For more than 20 years, the Divinity School has been invested in fostering a strong global education initiative for our students. This initiative began in the 1990s offering cultural immersion experiences in China, South Africa, Namibia, Nicaragua and Thailand. Additional support from other donors has helped VDS expand the scope of our efforts in global education. In particular, broadening students' understanding of Christianity as well as understanding religious difference beyond Europe and North America.
See sample courses and read about how we inspire thoughtful and critical learners at a global level beyond study abroad.
Students experience a fully immersive dig while also taking lectures and/or courses.
With a unique mission to end global poverty, Project Pyramid is a collaboration between VDS and the Owen School of Business.
The Global Education program has two goals critical to preparing the next generations of ministers, scholars and justice advocates to be effective leaders in the global arena and closer to home:
- Prepare students for ministry and global citizenship through a rigorous engagement with global Christianity, other religious traditions within their indigenous contexts, and theories of globalization and mission appropriate for the contemporary world.
- Help faculty incorporate international faith traditions into their curricula by involving them in conversations about the global dynamics and realities of religion.
Global Education focuses on three dimensions of global religious life that are central concerns of the Divinity School: poverty, sexuality and gender, and health and healing. These topics require understanding the history of colonialism, neo-liberal politics and economy, and the broader dynamics of globalization, as well as the particular roles of various religious traditions in each of these. In each of these areas, students analyze the dynamics of religion in the production of the current state of communities, evaluate the ethics of various forms of engagement by religious persons and institutions, and prepare to become religious leaders who can act with integrity.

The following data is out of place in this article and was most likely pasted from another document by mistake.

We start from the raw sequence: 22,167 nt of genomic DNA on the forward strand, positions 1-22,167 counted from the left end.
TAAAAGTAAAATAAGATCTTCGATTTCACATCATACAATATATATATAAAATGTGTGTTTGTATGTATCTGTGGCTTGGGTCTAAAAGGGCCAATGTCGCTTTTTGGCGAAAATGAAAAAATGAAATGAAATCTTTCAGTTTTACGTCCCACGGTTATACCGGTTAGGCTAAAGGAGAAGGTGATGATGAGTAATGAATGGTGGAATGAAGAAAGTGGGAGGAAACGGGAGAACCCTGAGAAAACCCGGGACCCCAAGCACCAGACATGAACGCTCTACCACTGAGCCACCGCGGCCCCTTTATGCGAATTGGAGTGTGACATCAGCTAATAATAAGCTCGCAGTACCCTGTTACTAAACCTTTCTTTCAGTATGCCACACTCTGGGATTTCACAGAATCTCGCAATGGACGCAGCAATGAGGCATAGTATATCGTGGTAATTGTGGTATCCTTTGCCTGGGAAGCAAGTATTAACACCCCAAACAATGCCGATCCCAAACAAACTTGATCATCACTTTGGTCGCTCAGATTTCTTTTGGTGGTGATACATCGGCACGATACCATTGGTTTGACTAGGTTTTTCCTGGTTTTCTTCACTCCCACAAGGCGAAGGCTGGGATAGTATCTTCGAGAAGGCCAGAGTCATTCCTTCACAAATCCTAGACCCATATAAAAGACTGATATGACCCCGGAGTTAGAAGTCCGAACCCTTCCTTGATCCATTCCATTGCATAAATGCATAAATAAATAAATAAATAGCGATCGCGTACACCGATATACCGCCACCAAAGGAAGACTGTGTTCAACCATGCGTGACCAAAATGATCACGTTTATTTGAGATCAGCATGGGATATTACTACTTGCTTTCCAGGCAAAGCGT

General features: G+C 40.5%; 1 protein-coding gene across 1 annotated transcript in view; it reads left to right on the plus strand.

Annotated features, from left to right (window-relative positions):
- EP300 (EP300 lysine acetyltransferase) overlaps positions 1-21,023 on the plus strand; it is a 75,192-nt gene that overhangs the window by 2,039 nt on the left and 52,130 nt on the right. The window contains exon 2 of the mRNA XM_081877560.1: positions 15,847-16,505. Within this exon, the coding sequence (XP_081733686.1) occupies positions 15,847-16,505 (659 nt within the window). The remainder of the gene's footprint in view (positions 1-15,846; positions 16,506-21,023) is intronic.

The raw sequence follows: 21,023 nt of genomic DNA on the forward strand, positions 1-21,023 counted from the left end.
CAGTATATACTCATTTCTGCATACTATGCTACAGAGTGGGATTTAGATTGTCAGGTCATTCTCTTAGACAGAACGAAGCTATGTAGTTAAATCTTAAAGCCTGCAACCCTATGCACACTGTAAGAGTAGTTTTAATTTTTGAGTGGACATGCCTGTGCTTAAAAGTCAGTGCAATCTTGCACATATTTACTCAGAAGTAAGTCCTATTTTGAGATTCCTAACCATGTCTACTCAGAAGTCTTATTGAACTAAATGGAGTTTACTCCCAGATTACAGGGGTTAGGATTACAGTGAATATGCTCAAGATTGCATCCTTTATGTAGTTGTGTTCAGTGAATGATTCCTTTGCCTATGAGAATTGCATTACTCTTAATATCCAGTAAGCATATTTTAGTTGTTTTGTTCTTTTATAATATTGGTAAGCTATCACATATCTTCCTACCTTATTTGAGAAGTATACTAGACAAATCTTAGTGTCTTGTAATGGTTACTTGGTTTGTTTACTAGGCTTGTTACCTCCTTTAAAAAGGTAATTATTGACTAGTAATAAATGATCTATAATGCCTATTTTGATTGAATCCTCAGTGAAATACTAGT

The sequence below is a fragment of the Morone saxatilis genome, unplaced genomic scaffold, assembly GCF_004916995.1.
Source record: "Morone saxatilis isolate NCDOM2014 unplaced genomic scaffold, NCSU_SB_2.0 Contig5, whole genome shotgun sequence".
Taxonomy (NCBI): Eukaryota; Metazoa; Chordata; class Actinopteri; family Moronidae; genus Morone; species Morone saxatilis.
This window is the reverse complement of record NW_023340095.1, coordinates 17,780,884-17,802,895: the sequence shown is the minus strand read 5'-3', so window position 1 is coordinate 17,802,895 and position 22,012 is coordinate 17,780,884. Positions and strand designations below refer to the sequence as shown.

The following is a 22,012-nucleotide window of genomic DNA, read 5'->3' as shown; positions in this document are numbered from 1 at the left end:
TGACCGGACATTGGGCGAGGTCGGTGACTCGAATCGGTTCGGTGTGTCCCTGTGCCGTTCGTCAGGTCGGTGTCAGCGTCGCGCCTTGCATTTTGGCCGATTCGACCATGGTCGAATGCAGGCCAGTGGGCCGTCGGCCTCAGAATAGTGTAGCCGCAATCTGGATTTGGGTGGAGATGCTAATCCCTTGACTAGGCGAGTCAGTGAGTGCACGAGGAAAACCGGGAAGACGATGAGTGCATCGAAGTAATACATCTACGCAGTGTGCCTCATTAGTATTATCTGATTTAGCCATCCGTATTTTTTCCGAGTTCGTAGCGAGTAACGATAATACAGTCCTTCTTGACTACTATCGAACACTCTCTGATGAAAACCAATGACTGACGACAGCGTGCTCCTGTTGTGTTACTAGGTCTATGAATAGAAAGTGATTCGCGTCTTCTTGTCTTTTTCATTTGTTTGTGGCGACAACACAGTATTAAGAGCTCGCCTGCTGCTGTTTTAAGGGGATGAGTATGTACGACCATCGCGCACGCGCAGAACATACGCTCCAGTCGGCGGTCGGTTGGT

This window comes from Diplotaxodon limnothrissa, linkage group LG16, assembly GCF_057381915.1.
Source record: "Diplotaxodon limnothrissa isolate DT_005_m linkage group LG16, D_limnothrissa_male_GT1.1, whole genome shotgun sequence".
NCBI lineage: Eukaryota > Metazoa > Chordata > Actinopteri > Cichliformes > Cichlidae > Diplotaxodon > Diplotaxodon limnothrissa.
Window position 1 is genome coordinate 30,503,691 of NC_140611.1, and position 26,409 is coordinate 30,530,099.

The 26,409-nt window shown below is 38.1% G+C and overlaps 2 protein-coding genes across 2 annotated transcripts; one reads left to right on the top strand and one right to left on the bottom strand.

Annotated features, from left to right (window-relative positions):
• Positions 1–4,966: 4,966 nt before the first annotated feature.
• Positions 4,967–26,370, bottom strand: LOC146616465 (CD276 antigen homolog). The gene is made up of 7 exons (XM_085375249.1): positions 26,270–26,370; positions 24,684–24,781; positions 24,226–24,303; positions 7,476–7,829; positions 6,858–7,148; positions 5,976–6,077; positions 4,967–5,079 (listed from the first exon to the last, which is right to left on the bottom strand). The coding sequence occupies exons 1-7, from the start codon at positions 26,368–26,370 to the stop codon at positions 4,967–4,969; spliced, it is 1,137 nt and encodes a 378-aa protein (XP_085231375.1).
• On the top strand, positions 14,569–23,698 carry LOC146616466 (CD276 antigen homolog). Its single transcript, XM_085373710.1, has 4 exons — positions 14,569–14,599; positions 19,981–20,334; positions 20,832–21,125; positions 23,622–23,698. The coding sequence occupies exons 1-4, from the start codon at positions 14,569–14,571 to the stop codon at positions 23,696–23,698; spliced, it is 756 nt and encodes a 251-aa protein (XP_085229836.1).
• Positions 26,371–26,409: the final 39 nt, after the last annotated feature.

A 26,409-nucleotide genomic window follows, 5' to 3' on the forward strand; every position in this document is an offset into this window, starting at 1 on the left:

Faculty work hard to include a global perspective in their courses in all subject areas, and continue to globalize curriculum by bringing in the voices and perspectives of scholars, leaders and activists from around the world, both in syllabi and as conversation partners. In the immediate future, engagement entails strengthening existing relationships, particularly through virtual connections while travel is uncertain - collaborating on academic events, inviting scholars from partner institutions to participate, and finding opportunities for virtual encounters between classes.
As Nashville becomes more diverse with increasing numbers of international residents, students have the possibility of working with these communities through field education, course work, and student led initiatives. Nashville is striking for its religious and cultural diversity - it is home to many immigrants and refugees. VDS also has a growing international student body, which is crucial for creating and maintaining strong connections globally.
People of faith here in the United States have much to learn from the faithful throughout the world. We want our students to be thoughtful participants in this global interreligious conversation. To do this well, we must have a robust global education program that encourages our students to think outside the well-studied Western European religious traditions."